Empathy: n. 1. The ability to sense and/or understand emotion(s) from another person, animal, inanimate objects incorporating stimulation to any and or all of the senses (including the 6th Sense) without verbally being told and/or without obvious visual clues. 2. The ability to be sensitive and receptive to outside emotional stimuli. - adj. empathic or empathetic., v. to empathize Empath: n. 1. A person who has the ability to experience empathy towards another person, and/or animate/inanimate objects, in part or from all of the above definition. 2. A person who is sensitive to the emotions in others.

However, of the 27 items on Dr. Aron’s self-assessment quiz, only 6-7 can realistically be stretched to characterize “what it means to be an Empath.” If we use a stricter interpretation—one that assumes Empaths are specifically oriented to people—only three, maybe four, of the HSP inventory items apply. Not enough to make anyone “an HSP.”

Aside from written definitions, I am also drawing on personal relationships with several true Empaths in my life, including my wife, my daughter and a couple of close personal friends from the healing community.

A layer of confusion has also been added by popular culture.

For reasons unknown, it has become quite common to refer to someone with psychic or other extrasensory gifts as “a Sensitive,” although that is neither very scientific, nor even a particularly accurate characterization. Ostensibly, the term could be interpreted as shorthand for “Sensitive to the subtle patterns of spirit energy.” Regardless of its origins, it’s a definition that tends to “stick,” and some HSPs follow an erroneous path of conclusions arising from the fact that they are “highly sensitive,” hence their well-developed sense of intuition (true) makes them “psychic” (not true), and Psychics and Empaths are “pretty much the same thing as HSPs” (also not true).

So why do so many HSPs “claim” to be Empaths? Ultimately, I believe most of it has to do with simply mislabeling heightened awareness of people’s moods as “being an Empath,” perhaps as a result of not fully understanding what an Empath actually is. Perhaps this is not so surprising, as most HSPs have a much above-average ability to feel empathy for others, and the journey from “feeling empathy” to “being an Empath” is pretty short, in most people’s heads. In addition, many HSPs describe their experience of life by saying “I feel EVERYthing!” and it’s not a stretch to segue from that thought to believing one is an Empath.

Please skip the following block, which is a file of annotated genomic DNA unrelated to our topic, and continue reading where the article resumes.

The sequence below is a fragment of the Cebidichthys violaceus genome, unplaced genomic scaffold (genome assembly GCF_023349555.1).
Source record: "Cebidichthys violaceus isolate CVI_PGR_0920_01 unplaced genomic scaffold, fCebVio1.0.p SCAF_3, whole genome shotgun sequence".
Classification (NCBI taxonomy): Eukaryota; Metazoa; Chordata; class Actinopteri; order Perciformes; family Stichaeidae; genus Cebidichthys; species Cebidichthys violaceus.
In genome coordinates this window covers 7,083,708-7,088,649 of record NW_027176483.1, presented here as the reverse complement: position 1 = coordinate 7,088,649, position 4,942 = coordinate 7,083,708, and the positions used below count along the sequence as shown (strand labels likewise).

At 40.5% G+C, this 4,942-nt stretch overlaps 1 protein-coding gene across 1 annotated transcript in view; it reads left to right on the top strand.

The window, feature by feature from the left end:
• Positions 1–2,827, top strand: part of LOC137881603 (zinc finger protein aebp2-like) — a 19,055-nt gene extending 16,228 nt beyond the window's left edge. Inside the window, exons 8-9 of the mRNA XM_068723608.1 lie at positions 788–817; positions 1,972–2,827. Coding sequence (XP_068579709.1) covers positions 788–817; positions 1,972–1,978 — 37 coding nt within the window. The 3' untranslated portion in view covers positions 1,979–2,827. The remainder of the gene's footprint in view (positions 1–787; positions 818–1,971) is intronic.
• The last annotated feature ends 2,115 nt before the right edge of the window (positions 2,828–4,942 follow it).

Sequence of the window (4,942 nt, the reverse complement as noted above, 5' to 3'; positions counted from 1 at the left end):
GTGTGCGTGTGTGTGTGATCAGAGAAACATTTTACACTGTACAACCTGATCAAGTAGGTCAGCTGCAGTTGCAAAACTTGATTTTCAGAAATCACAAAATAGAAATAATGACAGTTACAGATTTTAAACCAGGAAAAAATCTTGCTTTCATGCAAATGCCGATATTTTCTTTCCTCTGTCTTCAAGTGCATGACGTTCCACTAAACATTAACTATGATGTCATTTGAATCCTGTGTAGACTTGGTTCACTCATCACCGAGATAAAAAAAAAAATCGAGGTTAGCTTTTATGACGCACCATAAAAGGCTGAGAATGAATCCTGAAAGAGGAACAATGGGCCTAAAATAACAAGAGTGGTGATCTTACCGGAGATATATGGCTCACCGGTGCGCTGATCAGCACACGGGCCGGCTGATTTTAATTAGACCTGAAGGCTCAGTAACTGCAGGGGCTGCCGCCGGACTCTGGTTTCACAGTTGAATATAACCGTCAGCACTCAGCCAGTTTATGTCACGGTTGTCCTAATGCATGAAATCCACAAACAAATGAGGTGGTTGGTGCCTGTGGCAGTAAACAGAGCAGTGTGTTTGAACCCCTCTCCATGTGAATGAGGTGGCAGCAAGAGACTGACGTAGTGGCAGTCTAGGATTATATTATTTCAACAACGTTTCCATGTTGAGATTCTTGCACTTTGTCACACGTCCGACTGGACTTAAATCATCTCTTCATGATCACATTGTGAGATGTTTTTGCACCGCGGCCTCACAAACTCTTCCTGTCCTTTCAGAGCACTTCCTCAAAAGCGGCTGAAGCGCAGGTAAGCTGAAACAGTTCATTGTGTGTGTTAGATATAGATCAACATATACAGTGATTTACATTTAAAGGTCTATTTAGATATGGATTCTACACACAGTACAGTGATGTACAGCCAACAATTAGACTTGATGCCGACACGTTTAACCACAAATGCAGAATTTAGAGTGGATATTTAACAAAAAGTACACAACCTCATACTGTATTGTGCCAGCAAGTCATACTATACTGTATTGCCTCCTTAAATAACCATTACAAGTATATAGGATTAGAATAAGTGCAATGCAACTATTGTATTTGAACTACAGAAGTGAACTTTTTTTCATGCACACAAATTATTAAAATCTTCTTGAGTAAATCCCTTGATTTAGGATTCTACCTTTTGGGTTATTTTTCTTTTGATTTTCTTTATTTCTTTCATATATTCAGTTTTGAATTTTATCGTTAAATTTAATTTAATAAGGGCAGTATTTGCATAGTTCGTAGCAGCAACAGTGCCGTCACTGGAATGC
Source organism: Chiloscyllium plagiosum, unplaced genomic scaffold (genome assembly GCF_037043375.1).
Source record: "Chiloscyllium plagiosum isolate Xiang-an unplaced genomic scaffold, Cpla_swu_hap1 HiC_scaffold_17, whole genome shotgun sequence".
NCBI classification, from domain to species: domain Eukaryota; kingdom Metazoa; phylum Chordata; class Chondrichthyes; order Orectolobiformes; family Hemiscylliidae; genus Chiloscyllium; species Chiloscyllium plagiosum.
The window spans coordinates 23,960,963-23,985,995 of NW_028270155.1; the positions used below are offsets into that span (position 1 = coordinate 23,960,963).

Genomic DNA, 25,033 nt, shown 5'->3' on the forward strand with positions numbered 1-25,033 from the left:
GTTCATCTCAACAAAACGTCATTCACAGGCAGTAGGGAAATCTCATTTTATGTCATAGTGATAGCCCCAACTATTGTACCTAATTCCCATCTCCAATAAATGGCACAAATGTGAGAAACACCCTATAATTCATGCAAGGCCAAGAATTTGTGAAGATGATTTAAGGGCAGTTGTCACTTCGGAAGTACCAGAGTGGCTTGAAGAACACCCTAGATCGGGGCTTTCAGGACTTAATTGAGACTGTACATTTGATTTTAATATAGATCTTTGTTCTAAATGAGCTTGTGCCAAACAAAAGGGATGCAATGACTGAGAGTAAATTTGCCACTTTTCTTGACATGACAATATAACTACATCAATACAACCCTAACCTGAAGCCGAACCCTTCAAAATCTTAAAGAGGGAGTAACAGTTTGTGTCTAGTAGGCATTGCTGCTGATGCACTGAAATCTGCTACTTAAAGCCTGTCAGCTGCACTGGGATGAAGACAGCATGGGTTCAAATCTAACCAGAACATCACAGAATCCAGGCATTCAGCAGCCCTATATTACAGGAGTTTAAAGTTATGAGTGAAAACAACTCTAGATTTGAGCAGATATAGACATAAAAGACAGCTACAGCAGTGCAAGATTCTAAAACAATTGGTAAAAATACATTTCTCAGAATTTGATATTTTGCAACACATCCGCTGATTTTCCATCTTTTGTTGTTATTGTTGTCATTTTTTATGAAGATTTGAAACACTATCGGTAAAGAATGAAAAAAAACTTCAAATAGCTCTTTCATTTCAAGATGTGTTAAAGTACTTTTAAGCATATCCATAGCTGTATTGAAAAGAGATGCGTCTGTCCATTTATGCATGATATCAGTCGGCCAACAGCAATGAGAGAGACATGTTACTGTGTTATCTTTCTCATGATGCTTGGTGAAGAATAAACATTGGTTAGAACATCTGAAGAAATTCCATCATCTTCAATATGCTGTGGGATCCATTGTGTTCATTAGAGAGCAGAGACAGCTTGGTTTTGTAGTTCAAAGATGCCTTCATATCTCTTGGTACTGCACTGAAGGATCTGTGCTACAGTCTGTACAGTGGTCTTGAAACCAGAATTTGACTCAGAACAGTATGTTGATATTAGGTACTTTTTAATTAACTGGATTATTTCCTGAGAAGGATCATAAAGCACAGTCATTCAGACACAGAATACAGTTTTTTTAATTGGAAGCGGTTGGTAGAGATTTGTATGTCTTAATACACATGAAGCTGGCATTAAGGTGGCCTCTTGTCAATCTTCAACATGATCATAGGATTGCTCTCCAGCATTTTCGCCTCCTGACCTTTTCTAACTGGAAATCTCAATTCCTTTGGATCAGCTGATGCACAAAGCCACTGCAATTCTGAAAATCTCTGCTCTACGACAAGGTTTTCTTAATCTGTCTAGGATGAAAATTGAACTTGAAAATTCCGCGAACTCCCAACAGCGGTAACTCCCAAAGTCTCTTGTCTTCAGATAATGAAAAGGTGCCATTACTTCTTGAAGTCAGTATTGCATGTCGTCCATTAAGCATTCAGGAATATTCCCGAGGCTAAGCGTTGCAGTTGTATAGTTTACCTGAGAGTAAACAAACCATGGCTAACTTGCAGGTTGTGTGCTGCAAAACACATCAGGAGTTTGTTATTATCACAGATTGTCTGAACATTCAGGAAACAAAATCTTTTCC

The line between “Sensitives” and “Empaths” seems a little fuzzier, but from talking to dozens of people about these terms, the clearest delineator appears to be that Sensitives typically are more tuned into the energies of the deceased, while Empaths are more tuned into the energies of the living. However, that is not an “absolute,” and a number of people could be described as being both a Sensitive and an Empath.

Drawing an actual conclusion from the preceding is tricky and would require me to enter the treacherous waters of “judgment,” which I am not prepared to do. Mostly, I write these words as a gentle reminder that it’s important that we fully learn about and understand the “labels” we attribute to ourselves.

Meanwhile, you might be asking yourself why this question even matters.
Personally? I didn’t used to think it did. But then I discovered that there’s a whole set of both “Empaths” and “HSPs” (and “Sensitives”) who are not only getting needlessly annoyed with each other, but hurt feelings are arising over “misused terminology.”

Of course, we should keep in mind that much of the above is subjective and situational. If you’re an HSP and feel that the preceding is “stuff and nonsense” because you are definitely an Empath, you’re probably right. But then pause to consider this venue: A much larger percentage of the HSPs reading an article on a spiritual and healing web site will be true Empaths than the percentage among all HSPs, in general. Likewise, if you’re an Empath and think “this whole HSP thing” is irrelevant to you, keep in mind that you’re very likely one of the Empaths who is not an HSP.

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Peter Messerschmidt is a writer, beach comber, rare stamp dealer and eternal seeker who lives in Port Townsend, Washington with the great love of his life and three feline “kids.” When he’s not wandering the beach or the Internet, he facilitates groups (online, and off) and retreats for HSPs, and writes “HSP Notes”—the web’s oldest HSP-specific blog, at HSP Notes